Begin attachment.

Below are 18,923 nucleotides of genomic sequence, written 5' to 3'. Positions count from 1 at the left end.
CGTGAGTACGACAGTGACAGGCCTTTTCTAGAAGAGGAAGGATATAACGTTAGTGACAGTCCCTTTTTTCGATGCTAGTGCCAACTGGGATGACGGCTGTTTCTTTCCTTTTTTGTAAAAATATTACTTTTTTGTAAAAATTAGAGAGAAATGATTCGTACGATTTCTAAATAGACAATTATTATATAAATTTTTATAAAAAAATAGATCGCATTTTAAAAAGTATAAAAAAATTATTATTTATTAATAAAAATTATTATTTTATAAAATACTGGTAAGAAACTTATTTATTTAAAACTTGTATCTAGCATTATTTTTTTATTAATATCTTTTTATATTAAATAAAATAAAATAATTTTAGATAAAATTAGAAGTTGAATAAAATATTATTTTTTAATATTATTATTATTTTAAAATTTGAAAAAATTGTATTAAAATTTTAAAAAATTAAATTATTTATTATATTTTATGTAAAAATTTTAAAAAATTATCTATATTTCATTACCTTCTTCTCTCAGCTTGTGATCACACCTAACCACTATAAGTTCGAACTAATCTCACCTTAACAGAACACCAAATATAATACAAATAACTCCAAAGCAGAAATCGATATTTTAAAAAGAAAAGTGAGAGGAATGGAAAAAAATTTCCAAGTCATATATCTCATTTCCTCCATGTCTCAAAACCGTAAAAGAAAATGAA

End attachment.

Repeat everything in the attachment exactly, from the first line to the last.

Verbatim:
Below are 18,923 nucleotides of genomic sequence, written 5' to 3'. Positions count from 1 at the left end.
CGTGAGTACGACAGTGACAGGCCTTTTCTAGAAGAGGAAGGATATAACGTTAGTGACAGTCCCTTTTTTCGATGCTAGTGCCAACTGGGATGACGGCTGTTTCTTTCCTTTTTTGTAAAAATATTACTTTTTTGTAAAAATTAGAGAGAAATGATTCGTACGATTTCTAAATAGACAATTATTATATAAATTTTTATAAAAAAATAGATCGCATTTTAAAAAGTATAAAAAAATTATTATTTATTAATAAAAATTATTATTTTATAAAATACTGGTAAGAAACTTATTTATTTAAAACTTGTATCTAGCATTATTTTTTTATTAATATCTTTTTATATTAAATAAAATAAAATAATTTTAGATAAAATTAGAAGTTGAATAAAATATTATTTTTTAATATTATTATTATTTTAAAATTTGAAAAAATTGTATTAAAATTTTAAAAAATTAAATTATTTATTATATTTTATGTAAAAATTTTAAAAAATTATCTATATTTCATTACCTTCTTCTCTCAGCTTGTGATCACACCTAACCACTATAAGTTCGAACTAATCTCACCTTAACAGAACACCAAATATAATACAAATAACTCCAAAGCAGAAATCGATATTTTAAAAAGAAAAGTGAGAGGAATGGAAAAAAATTTCCAAGTCATATATCTCATTTCCTCCATGTCTCAAAACCGTAAAAGAAAATGAA